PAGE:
Thursday, 30 April 2009

Over-taxed and Underpaid

Two unacceptable assumptions help mark out New Labour:

that taxpayers should pay what they are asked rather than pay what they must.

that being a member of Parliament is a job of itself, even a career, and that work undertaken by MPs not to do with Parliament and the representation of constituents is to be decried.

At least the Chancellor of the Exchequer has now accepted that we owe it to ourselves to arrange our tax affairs to our best advantage. He mentioned rendering to Caesar.

The second view is something of an innovation. Until the New Labour administration took office business in the House of Commons was arranged precisely so as to permit the earning of one's living elsewhere. It was only the pressure of the wimmin that pushed working hours into a notional working day and fixed weekends firmly free of commitments. But for many MPs the pay is very low - why else is there such a determination to have allowances for being there at all?

£66,000 a year before stoppages is not enough to meet a family's expenses if they do not choose to use state-provided services and subventions. It is a measure of how deeply inflation has bitten that it will barely cover lodging and transport costs for out of London MPs once the costs of a family home have been met, and that many of the expenses offered to help them are fully justified. Much of the outrage being expressed by the general public is that their wages too are not enough and their stoppages are too high. But they do not have expenses provision and are forced onto the state services they find so inadequate.

Abusing expenses, by whatever means and many of those means have been demonstrated recently, is clearly unacceptable. But expecting people to pay more tax then they need, and expecting people not to earn a decent living when they are already limiting their earning power by serving in Parliament is a mean minded attitude springing from long years of high taxation, low wages and the overlarge state.


Odin's Raven said...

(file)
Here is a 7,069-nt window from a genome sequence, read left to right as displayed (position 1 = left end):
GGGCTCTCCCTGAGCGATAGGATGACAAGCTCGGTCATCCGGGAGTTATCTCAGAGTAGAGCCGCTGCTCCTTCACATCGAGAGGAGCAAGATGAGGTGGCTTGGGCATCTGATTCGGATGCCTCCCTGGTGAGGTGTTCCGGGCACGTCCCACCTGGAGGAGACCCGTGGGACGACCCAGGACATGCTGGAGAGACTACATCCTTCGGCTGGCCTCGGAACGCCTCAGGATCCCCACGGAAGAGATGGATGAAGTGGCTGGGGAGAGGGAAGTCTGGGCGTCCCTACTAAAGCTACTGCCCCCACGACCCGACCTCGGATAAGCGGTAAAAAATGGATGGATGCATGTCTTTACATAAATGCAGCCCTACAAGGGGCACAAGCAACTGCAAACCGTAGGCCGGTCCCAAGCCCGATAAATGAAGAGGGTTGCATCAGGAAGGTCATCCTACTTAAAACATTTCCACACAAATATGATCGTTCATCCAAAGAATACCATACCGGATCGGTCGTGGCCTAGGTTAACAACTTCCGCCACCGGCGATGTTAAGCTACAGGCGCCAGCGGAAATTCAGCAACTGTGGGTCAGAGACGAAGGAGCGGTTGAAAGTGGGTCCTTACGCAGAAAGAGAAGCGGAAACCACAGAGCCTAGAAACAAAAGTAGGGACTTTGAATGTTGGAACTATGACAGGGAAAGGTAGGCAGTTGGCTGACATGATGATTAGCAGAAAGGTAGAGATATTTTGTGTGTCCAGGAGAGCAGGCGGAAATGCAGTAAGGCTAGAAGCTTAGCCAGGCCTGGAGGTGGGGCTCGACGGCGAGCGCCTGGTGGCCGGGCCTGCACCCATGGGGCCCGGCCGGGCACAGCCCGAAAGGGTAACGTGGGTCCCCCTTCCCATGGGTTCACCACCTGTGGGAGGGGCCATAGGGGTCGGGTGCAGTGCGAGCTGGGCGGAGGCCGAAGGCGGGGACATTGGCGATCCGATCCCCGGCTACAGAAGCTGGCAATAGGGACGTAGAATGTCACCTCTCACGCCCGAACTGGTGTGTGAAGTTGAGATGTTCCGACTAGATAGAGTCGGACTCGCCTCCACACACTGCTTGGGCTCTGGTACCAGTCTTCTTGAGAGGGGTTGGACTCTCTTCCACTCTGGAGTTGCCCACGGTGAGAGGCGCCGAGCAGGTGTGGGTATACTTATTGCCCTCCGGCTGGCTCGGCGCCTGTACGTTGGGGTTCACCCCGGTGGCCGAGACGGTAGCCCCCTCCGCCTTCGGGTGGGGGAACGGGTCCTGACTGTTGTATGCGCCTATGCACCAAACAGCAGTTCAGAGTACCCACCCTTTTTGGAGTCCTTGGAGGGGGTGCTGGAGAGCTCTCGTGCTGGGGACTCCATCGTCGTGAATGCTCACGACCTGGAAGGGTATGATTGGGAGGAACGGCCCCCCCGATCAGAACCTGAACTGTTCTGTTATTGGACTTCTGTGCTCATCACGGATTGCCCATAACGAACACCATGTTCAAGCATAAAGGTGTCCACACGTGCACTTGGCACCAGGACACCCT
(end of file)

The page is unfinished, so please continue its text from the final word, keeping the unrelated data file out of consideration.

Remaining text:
There's a simple solution to the fuss over MP's pay and expenses. Pay them NOTHING at all from public funds. Let their parties pay them.

Anonymous said...

"£66,000 a year before stoppages is not enough to meet a family's expenses"

Personally I have never earned that much in my life and I seem to have done OK in terms of supporting my family.

There is a disconnect between the moneyed classes - including all national politicians - and everyday experience, which makes some people angry, and drives the contempt and disgust in which the pols are now held.

Those managing on the minimum, or even the average, wage - and many do, quite successfully - find it infuriating beyond words that there are others who say three times the average is not enough to live on.

hatfield girl said...

Anon., you have cut short the sentence. It reads:

'£66,000 a year before stoppages is not enough to meet a family's expenses if they do not choose to use state-provided services and subventions.'

You might be happy to use state services. Many would rather not. Forced consumption is a major characteristic of state-planned economies. We are supposed to be living in an advanced capitalist economy. Time to stop pretending that a real opportunity to walk away from state provision of education and health would not be grabbed with both hands by most people.

And if you and your family are happy with tax-funded state education I and my family were not. And I can see no reason why we should be made so poor by stoppages before we receive our wages that many are forced into accepting it.

Polly S said...

A problem is that MPs set their own pay. Other jobs have remuneration set by the market - the pay will rise until it is sufficient to attract a suitable applicant.
There is no shortage of applicants for seats in Parliament; probably no shortage of applicants just as competent as the present incumbents. It follows that their various emoluments could probably be reduced with no danger that seats would remain unfilled.

Why should MPs be expected to avoid state-provided services? They are ultimately responsible for the provision and funding of services, are they not? If the services are inadequate, let the MPs work to improve them. If we pay them so much they can go private, what motivation do they have to improve services for the majority who cannot afford to do without state services?

I doubt many of the MPs who have been fiddling their expenses are doing so because of poverty. The Home Secretary is paid a good fat salary, isn't she? Of course, she'll be out of a job come the election, but we can't be expected to pay her more now just to cover that. Ministers get fat handouts when they leave office, anyway, even if they resign of their own volition. Blunkett got £15,000 for nothing at all when he chose to resign over the Nanny visa affair.